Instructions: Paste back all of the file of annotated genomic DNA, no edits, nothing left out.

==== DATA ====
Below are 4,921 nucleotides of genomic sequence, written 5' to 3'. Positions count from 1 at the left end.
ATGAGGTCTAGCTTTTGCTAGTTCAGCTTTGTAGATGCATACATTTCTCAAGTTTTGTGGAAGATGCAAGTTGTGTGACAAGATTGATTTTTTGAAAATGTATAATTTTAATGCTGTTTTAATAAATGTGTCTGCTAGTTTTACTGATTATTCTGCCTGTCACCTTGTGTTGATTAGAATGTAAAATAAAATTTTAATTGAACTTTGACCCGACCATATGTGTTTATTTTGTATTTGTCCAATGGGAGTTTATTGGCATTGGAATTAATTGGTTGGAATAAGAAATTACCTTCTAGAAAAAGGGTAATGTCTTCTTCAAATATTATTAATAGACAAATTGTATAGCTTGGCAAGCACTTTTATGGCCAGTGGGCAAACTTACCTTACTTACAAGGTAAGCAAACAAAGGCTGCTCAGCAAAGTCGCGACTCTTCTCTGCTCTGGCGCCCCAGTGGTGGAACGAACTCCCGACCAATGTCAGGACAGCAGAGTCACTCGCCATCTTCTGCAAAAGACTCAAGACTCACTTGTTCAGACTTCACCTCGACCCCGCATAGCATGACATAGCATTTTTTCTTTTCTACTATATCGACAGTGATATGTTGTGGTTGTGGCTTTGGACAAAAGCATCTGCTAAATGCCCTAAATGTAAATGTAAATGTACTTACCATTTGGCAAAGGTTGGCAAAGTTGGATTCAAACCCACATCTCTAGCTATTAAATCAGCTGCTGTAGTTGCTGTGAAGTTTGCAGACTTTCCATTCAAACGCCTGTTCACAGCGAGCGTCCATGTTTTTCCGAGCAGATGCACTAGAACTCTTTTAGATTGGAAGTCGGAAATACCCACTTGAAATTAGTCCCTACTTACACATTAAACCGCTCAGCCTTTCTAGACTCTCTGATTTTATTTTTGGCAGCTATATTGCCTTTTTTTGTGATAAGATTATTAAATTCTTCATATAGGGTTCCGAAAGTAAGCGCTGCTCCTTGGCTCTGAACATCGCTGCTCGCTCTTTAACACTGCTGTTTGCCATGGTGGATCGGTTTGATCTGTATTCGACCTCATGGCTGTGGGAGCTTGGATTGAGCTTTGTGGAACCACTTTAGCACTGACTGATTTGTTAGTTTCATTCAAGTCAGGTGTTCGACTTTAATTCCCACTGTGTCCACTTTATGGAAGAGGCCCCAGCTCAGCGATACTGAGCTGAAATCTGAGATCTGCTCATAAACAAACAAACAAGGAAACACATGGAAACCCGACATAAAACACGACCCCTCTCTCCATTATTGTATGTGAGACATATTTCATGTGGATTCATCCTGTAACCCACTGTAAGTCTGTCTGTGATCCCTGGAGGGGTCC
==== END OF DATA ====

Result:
Below are 4,921 nucleotides of genomic sequence, written 5' to 3'. Positions count from 1 at the left end.
ATGAGGTCTAGCTTTTGCTAGTTCAGCTTTGTAGATGCATACATTTCTCAAGTTTTGTGGAAGATGCAAGTTGTGTGACAAGATTGATTTTTTGAAAATGTATAATTTTAATGCTGTTTTAATAAATGTGTCTGCTAGTTTTACTGATTATTCTGCCTGTCACCTTGTGTTGATTAGAATGTAAAATAAAATTTTAATTGAACTTTGACCCGACCATATGTGTTTATTTTGTATTTGTCCAATGGGAGTTTATTGGCATTGGAATTAATTGGTTGGAATAAGAAATTACCTTCTAGAAAAAGGGTAATGTCTTCTTCAAATATTATTAATAGACAAATTGTATAGCTTGGCAAGCACTTTTATGGCCAGTGGGCAAACTTACCTTACTTACAAGGTAAGCAAACAAAGGCTGCTCAGCAAAGTCGCGACTCTTCTCTGCTCTGGCGCCCCAGTGGTGGAACGAACTCCCGACCAATGTCAGGACAGCAGAGTCACTCGCCATCTTCTGCAAAAGACTCAAGACTCACTTGTTCAGACTTCACCTCGACCCCGCATAGCATGACATAGCATTTTTTCTTTTCTACTATATCGACAGTGATATGTTGTGGTTGTGGCTTTGGACAAAAGCATCTGCTAAATGCCCTAAATGTAAATGTAAATGTACTTACCATTTGGCAAAGGTTGGCAAAGTTGGATTCAAACCCACATCTCTAGCTATTAAATCAGCTGCTGTAGTTGCTGTGAAGTTTGCAGACTTTCCATTCAAACGCCTGTTCACAGCGAGCGTCCATGTTTTTCCGAGCAGATGCACTAGAACTCTTTTAGATTGGAAGTCGGAAATACCCACTTGAAATTAGTCCCTACTTACACATTAAACCGCTCAGCCTTTCTAGACTCTCTGATTTTATTTTTGGCAGCTATATTGCCTTTTTTTGTGATAAGATTATTAAATTCTTCATATAGGGTTCCGAAAGTAAGCGCTGCTCCTTGGCTCTGAACATCGCTGCTCGCTCTTTAACACTGCTGTTTGCCATGGTGGATCGGTTTGATCTGTATTCGACCTCATGGCTGTGGGAGCTTGGATTGAGCTTTGTGGAACCACTTTAGCACTGACTGATTTGTTAGTTTCATTCAAGTCAGGTGTTCGACTTTAATTCCCACTGTGTCCACTTTATGGAAGAGGCCCCAGCTCAGCGATACTGAGCTGAAATCTGAGATCTGCTCATAAACAAACAAACAAGGAAACACATGGAAACCCGACATAAAACACGACCCCTCTCTCCATTATTGTATGTGAGACATATTTCATGTGGATTCATCCTGTAACCCACTGTAAGTCTGTCTGTGATCCCTGGAGGGGTCC